ERROR IN RPAPL § 1306 FILING DOES NOT REQUIRE DISMISSAL

Although there are only a few cases that deal with errors in RPAPL § 1306 filings, this court has previously dealt with the issue of apparent errors made in RPAPL § 1306 certificates in another case, Castle Peak 2012-1 Loan Trust Mortg. Backed Notes, Series 2012-1 v Connor, 2018 NY Slip Op 31131 (U) (Sup Ct, Suffolk Co., 2018), finding that errors in the filing with DFS could be considered an error or irregularity that could be disregarded by the court as a substantial right of defendant has not been prejudiced (CPLR 2001). The discrepancy between the date of mailing set forth in the RPAPL § 1306 certificate and the actual date of mailings a few days later is not a situation that would require dismissal in contrast to the discrepancies found in Hudson City Savings Bank v Seminario, 149 AD3d 706 (2d Dept 2017) were no DFS filing was ever made, or TD Bank, NA v Oz Leroy, 121 AD3d 1256 (3rd Dept 2014) were the filing was made over three months later.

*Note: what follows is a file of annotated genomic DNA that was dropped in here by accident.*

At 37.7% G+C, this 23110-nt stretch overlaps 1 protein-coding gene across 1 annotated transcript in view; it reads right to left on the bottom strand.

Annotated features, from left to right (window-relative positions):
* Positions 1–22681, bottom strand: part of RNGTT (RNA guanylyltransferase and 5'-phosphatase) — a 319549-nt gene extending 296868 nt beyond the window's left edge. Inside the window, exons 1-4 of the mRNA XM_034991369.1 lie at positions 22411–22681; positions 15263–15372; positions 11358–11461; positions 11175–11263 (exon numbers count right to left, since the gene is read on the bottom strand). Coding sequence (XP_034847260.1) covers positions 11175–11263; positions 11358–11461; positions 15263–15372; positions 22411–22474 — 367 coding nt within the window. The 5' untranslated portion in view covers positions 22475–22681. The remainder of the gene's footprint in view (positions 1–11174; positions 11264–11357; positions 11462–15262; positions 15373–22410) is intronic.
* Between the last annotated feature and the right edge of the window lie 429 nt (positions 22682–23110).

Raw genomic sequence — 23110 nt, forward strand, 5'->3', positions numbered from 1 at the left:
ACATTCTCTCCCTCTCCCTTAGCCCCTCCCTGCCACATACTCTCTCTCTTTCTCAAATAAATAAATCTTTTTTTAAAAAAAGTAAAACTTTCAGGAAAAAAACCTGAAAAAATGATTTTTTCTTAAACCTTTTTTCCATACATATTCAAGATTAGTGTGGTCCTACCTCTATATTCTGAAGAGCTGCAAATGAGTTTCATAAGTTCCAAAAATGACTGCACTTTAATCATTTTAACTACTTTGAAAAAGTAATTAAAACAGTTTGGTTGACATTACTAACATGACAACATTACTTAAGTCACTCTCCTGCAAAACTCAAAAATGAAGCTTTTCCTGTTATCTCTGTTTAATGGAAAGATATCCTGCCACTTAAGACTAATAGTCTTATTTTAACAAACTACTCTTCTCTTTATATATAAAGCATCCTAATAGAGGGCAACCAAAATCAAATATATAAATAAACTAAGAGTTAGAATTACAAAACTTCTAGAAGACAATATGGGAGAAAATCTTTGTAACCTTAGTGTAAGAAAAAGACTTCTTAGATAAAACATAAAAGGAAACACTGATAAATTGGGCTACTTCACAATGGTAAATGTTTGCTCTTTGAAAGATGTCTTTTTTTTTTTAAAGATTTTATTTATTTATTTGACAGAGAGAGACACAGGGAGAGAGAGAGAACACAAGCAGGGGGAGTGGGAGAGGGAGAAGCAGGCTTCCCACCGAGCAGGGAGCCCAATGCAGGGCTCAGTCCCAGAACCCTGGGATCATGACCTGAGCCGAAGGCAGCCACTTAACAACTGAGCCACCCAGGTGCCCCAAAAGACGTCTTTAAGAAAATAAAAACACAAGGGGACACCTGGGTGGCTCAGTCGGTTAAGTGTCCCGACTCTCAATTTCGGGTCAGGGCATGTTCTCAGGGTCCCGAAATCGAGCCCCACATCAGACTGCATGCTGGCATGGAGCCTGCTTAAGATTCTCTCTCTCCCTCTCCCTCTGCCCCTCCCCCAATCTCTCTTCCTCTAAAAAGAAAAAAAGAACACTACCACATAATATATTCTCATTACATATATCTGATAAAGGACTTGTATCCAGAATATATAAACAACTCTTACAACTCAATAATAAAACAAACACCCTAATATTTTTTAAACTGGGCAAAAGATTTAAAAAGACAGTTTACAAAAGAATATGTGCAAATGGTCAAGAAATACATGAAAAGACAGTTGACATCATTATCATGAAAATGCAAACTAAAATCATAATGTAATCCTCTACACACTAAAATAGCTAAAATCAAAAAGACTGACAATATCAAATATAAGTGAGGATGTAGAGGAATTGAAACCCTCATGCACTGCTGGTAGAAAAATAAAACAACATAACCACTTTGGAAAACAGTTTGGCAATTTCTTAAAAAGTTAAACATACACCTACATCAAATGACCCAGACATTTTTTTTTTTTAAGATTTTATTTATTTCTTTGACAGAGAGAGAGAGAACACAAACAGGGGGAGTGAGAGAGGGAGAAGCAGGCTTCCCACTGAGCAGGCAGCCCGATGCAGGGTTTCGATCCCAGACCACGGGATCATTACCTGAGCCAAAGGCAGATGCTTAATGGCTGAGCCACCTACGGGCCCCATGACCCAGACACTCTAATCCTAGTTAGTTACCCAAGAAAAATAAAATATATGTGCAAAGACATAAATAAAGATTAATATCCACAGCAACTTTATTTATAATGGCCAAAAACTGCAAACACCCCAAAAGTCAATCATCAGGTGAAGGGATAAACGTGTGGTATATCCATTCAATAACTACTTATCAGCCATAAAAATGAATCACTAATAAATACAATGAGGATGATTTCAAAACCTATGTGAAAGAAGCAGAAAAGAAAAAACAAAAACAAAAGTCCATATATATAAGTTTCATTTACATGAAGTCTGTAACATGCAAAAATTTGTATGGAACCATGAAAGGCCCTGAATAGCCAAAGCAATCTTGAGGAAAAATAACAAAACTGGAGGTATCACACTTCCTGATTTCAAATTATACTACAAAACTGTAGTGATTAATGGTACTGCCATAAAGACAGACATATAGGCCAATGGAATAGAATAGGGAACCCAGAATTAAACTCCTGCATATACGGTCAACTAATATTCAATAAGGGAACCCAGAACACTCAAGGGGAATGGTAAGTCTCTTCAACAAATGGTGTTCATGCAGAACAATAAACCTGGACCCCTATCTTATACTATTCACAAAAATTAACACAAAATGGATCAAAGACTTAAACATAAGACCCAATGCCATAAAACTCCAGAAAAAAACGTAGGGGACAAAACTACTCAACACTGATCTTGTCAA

In TD Bank, NA v Oz Leroy, supra, the Third Department noted that a three month delay in making the filing could not be deemed a mere irregularity which could be overlooked applying CPLR 2001. There is not a failure to file, or a delay in filing here, just a three day error entered as to one mailing and a four day error entered as to the other. Defendant's argument that "strict" compliance is mandated and requires dismissal exalts form over compliance with the intent and purpose of the statute. To treat these minor errors, when plaintiff has established the required mailings, which the court notes defendant has never denied receiving, ignores the legislative purpose of the filing requirement of RPAPL § 1306, as set forth in the statute and in the analysis of the legislative intent in enacting the statute given in TD Bank, NA v Oz Leroy, supra. In Aurora Loan Services, LLC v Weisblum, 83AD3d 95, 107-108 (2d Dept 2011), after determining that mailing of the notice to only one defendant-borrower failed to strictly comply with the statutory requirements of RPAPL § 1304, the Second Department addressed an attempt by plaintiff to liken its failure to give the notice to an error which can be disregarded pursuant to CPLR 2001. The Appellate Division said that a substantial failure to comply with a mandatory condition precedent of RPAPL Article 13 could not be disregarded, but it went on to say that it declined to express an opinion when, if ever, a defect or irregularity in the content of a notice might be so minimal as to warrant the exercise of the court's discretion under CPLR 2001 to avoid dismissal of an action. The Court made it clear that there could be possible circumstances under which a defect or irregularity in the strict compliance required by RPAPL Article 13 may be so de minimus as to warrant ignoring it in an exercise of the court's discretion under CPLR 2001.